Stop discriminating against digital money - IDESA

Report Nº: 102329/06/2023

Stop discriminating against digital money

The use of digital money is growing exponentially. This is an opportunity to reduce the high level of tax evasion and, in this way, contribute to the reduction of the fiscal deficit. To this end, it is essential to stop discriminating against digital money with tax surcharges.

The use of new technologies accompanied by regulatory changes has been producing a revolution in the means of payment. Thanks to virtual wallets, practically 100% of the population is now able to make all its payments digitally. Similarly, all businesses –even small ones– accept digital payments or are apt to do it. Digital payments penetration reaches even sectors that operate fully informally.

According to the Central Bank, between 2019 and 2022 the number of transactions with electronic payments per person doubled. It went from 68 to 138 transactions per year per person. Although there is no precise information on the use of cash, there are clues that it may be decreasing. For example, according to the Central Bank, the number of cash withdrawals per person per month fell between 2019 and 2022 from 3.7 to 3.3. Similarly, the quantity of banknotes and coins (cash) held by the public, measured in real terms, fell in the same period by 50%.

This massive adoption of digital money opens an opportunity to reduce tax evasion. In this regard, it should be noted that according to the OECD and the Ministry of Economy of Argentina, it is observed that:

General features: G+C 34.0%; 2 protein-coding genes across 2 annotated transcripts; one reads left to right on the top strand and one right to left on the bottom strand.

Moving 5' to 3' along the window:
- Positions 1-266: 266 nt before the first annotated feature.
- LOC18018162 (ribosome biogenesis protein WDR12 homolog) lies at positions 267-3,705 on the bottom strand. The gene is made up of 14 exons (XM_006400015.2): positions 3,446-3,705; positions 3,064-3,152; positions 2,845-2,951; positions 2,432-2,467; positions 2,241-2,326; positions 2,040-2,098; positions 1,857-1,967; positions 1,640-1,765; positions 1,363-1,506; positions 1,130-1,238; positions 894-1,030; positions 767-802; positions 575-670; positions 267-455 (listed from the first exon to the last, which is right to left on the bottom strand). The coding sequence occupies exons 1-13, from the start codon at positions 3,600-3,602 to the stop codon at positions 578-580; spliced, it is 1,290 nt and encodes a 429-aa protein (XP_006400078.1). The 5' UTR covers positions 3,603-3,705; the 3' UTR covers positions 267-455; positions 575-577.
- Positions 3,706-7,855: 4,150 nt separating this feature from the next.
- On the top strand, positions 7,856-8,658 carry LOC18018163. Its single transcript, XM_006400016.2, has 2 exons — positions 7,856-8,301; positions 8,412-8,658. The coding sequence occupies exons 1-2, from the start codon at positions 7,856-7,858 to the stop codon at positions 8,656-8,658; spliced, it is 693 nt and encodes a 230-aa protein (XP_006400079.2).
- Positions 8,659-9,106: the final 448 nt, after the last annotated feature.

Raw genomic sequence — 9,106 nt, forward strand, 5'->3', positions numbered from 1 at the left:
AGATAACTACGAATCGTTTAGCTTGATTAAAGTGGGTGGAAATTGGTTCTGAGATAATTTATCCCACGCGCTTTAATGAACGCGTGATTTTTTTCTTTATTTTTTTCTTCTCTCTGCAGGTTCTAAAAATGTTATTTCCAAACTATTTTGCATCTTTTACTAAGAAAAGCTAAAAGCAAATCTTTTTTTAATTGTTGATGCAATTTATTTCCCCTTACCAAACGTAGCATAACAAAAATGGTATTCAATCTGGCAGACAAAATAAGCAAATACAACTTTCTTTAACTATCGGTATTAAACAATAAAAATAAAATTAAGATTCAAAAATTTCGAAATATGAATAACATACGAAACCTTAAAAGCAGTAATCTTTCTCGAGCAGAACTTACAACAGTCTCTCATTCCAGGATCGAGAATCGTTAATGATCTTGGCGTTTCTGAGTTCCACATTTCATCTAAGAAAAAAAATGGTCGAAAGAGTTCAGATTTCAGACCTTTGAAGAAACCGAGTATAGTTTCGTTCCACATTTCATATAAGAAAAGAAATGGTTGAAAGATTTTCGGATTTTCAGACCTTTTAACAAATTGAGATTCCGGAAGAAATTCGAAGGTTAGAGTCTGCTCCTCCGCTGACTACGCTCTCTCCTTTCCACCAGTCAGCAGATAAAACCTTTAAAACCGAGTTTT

• In Chile, the VAT rate is 19% and VAT collection is 8.3% of GDP.
  • In Argentina, the VAT rate is 21% and revenue is 7.1% of GDP.
  • This implies that, with Argentina’s current VAT rate, it could be possible to collect 9% of GDP if tax collection is done at Chile’s efficiency.  

These data show that there is ample space for improving public finances by reducing tax evasion. To take advantage of this opportunity, it is essential to unify taxes towards a simpler and more rational tax system and improve the efficiency of tax administration. In the latter, a key role is played by digital money, which, unlike cash, leaves a record of all transactions. This, used intelligently, is a powerful tool to reduce tax evasion. 

A recent study ( presents a simulation of the impact on tax collection that digitalization of payments would have in the next 5 years. With very conservative assumptions, the collection of the main national taxes would grow in the order of 2% of GDP. If the main provincial tax (sale tax) is added, the increase would reach 2.3% of GDP. If the expansion of digital money accelerates, the impacts could be greater and faster. Therefore, notwithstanding the strategic importance of public expenditure reorganization, the potential of tax unification together with the massive use of digital payment could make a great contribution to alleviating the fiscal problem. 

To fully replace cash with digital money incentives must be reversed. The use of digital money should not be taxed at all. What should be taxed are cash withdrawals. When a shop receives a payment with a card or virtual wallet, no tax (sale tax, VAT, check tax, etc.) should be withheld. The check tax should be applied to cash withdrawals in banks at a higher rate (with a minimum amount not taxed per person per month). In parallel, the tax agency should use the information provided by digital money in a smart way to reduce evasion.  

The current tax practice, both at the national and provincial levels, is perverse. It punishes the use of digital money by withholding taxes and frees the use of cash from taxes. The logic should be the other way around: tax-free the use of digital money and heavily tax the use of cash. With the information provided by digital money, tax administration could be done more efficiently and taxpayer-friendly. 


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